We can also view the same number in binary by choosing the "Bin" option. 32784 is equivalent to 1000 0000 0001 0000. These are the sixteen bits that make up the Type II talkgroup. The last four bits are all zero, meaning the status bits are indicating this ID is a normal talkgroup.
In fact, the status bits in each of the three talkgroups David mentions are all zero:
Interesting things happen when the status bits are something other than zero. If, for example, the Palm Beach surveillance talkgroup of 32912 had an emergency message, the status bits would change from 0000 to 0010, so the sixteen bits of the talkgroup then become 1000 0000 1001 0010. If we put this binary number into the calculator and convert it to decimal, we find the new decimal number to be 32914.
Some scanners may be preset to ignore status bits in a Motorola system and always report the same talkgroup no matter what happens. This feature may have to be disabled in order to figure out Type I fleet maps, but is handy for following Type II conversations.
Other scanners will always display the full talkgroup number, which may change during a conversation depending on the status bits. This can cause the scanner to miss conversations if each of the possible talkgroups are not programmed into the scan list.
To sum up for David, the numbers he's reporting are valid Type II talkgroups from the Palm Springs Police Department. The other numbers in the format FFF-SS are talkgroups from the other Type I radios that share the hybrid system.
Illinois Starcom 21
Thanks for the information, Daryl. Funding for the Starcom 21 network comes out of the Venture TECH fund from the Illinois Technology Office. This fund promises to provide research and development dollars for a number of law enforcement initiatives, including expansion of the Illinois State Police Wireless Information Network, wireless access to photographic images and fingerprints, more rapid access to wants and warrants databases, and an automated voice dispatch system. The new Starcom 21 network is one of those initiatives.
Motorola, headquartered in the Chicago suburb of Schaumburg, was selected to build Starcom 21after a competitive bid process. The Illinois State Police will purchase new radios and lease airtime on the network, as will other federal, state, and local public safety agencies. Rather than spending a lot of money to establish their own independent systems, county and local agencies will have the option of joining the state network.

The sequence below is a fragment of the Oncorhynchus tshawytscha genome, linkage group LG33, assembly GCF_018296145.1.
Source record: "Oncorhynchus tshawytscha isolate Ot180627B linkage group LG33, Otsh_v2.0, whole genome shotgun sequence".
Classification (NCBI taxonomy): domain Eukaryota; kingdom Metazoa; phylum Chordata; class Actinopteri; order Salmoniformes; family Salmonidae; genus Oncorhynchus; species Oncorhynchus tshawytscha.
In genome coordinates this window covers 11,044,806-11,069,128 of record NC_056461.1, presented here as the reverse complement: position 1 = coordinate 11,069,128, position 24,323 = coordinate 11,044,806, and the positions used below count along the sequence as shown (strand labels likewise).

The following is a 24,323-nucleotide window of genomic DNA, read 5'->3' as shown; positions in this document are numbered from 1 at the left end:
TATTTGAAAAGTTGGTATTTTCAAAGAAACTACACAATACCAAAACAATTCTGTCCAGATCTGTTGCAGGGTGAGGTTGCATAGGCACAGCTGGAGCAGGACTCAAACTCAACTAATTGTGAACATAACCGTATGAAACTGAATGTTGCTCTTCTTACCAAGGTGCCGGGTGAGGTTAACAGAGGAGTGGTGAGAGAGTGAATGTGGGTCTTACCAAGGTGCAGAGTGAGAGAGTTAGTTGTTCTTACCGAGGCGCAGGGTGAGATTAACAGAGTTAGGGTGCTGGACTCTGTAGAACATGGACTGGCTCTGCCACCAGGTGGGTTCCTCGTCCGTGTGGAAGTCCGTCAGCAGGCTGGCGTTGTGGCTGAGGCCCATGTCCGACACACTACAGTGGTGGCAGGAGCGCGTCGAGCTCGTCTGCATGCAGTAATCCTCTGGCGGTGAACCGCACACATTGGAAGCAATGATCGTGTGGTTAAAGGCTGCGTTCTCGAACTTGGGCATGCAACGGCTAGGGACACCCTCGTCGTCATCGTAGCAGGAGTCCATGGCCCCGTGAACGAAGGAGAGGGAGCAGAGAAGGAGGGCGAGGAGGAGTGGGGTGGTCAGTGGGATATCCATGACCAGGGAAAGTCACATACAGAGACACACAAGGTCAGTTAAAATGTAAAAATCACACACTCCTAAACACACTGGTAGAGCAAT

The plan is to phase in the network over three years, starting with coverage in the southern part of the state and moving northward. The state hopes that by having one common radio system, problems of interoperability -- the ability of agencies to communicate directly with each other -- will be a thing of the past.
As Daryl noted, the Chicago District of the Illinois State Police is currently using a trunked radio system. It's actually two EDACS networks, one covering a northern patrol area and the other a southern patrol. Frequencies in LCN (Logical Channel Number) order are:
North: 866.8875, 866.4625, 867.3875, 866.9625, 867.4625, 867.8875, 868.3875, 868.4625, 868.8875 and 868.9625 MHz.
South: 866.4125, 866.4375, 866.9375, 867.4125, 867.9375, 867.9125, 868.4375, 868.4125, 868.9375 and 868.9125 MHz.
Unfortunately, I don't have any technical details about the Starcom 21 system. I expect that it will be a trunked digital system, but I don't know if it will be compatible with other Motorola products or with the APCO 25 standards, or something all together new. If readers have any further information about the system, please send it along!
Starcom 21 will almost certainly have the capability of operating on the National Public Safety Planning Advisory Committee (NPSPAC) 800 MHz frequencies. The NPSPAC was formed more than ten years ago to provide guidance in the use and coordination of public safety radio frequencies, and their recommendations included the establishment of common inter-agency frequencies.
Five channels in the 800 MHz band are set aside for mutual aid across the country. One frequency, 866.0125 MHz, is designated a calling channel. The other four, at 866.5125, 867.0125, 867.5125 and 868.0125 MHz, are tactical channels. Each of these channels is 25 kHz wide and operates conventionally (that is, not trunked) with a tone coded squelch frequency of 156.7.
So, as you're scanning the 800 MHz band, be sure to include these five non-trunked frequencies in one of your scan banks.
That's all for this month. More information is available on my website at www.signalharbor.com, and I welcome your e-mail at firstname.lastname@example.org. Until next month, happy monitoring!